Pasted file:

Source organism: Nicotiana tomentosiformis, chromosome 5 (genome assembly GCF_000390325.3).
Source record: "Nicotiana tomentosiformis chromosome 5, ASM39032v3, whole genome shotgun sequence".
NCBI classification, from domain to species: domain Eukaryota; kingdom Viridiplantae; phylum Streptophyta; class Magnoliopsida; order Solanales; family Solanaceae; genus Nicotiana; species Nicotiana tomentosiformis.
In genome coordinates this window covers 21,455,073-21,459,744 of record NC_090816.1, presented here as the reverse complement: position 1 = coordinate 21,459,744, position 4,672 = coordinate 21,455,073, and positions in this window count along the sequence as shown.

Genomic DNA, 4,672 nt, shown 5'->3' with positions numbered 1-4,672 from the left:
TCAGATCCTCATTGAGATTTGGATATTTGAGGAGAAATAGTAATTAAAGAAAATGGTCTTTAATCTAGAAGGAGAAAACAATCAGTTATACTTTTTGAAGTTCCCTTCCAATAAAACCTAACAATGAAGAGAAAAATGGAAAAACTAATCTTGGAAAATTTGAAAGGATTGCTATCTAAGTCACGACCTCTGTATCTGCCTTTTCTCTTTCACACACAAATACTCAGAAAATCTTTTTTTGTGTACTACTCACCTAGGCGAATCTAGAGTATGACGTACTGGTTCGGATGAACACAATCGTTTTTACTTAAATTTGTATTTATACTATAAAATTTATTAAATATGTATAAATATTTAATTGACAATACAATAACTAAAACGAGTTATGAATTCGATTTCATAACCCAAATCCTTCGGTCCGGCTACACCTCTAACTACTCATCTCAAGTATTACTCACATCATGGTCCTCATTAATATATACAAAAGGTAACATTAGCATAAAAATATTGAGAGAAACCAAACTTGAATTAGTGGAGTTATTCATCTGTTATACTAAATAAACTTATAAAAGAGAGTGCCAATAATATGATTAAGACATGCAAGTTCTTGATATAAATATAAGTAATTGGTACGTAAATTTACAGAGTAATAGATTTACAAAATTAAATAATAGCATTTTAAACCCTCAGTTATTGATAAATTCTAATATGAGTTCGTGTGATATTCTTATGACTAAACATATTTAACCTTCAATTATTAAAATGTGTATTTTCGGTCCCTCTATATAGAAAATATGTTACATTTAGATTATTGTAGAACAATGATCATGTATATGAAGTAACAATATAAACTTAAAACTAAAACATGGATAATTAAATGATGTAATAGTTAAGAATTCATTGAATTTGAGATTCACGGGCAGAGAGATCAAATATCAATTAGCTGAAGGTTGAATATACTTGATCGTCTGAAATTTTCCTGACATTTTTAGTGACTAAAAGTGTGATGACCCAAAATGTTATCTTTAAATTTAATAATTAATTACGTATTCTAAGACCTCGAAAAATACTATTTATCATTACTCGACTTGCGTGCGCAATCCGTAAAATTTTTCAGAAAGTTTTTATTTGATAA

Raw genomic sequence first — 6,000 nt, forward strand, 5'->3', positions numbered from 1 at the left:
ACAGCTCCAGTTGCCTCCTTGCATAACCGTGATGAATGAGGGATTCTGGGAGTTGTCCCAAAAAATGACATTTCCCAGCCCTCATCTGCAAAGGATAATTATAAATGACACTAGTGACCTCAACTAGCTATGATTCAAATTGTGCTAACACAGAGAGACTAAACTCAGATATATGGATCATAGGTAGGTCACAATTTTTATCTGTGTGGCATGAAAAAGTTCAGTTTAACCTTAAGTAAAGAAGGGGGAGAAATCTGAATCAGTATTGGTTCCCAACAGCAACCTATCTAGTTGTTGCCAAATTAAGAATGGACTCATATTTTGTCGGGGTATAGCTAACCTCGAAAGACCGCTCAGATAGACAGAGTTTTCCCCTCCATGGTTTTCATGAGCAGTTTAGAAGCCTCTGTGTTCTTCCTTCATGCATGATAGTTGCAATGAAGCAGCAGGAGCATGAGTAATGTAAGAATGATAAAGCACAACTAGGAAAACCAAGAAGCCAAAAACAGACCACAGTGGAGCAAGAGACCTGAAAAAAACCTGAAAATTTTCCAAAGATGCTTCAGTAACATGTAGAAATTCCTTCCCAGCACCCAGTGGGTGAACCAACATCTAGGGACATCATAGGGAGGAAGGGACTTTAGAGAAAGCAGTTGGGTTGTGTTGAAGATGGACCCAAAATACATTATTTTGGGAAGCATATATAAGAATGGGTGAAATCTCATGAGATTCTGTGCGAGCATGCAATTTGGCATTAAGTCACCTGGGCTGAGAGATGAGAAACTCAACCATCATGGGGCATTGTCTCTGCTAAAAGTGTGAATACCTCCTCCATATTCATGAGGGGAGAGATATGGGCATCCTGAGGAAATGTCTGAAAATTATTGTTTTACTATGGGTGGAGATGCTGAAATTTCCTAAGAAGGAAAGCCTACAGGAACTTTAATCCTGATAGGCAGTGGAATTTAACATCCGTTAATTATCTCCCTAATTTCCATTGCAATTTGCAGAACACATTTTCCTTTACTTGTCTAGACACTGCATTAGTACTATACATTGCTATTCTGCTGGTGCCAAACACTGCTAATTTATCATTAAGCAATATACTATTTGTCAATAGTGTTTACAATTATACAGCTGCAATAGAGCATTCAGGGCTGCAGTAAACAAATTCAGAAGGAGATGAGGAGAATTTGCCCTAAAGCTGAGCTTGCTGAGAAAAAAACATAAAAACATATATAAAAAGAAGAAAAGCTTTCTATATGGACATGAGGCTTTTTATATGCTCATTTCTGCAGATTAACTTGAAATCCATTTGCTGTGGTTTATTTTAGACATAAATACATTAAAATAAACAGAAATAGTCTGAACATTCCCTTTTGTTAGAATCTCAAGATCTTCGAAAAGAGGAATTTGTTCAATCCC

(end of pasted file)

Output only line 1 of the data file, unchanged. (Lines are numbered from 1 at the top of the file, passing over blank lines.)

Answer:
Source organism: Nicotiana tomentosiformis, chromosome 5 (genome assembly GCF_000390325.3).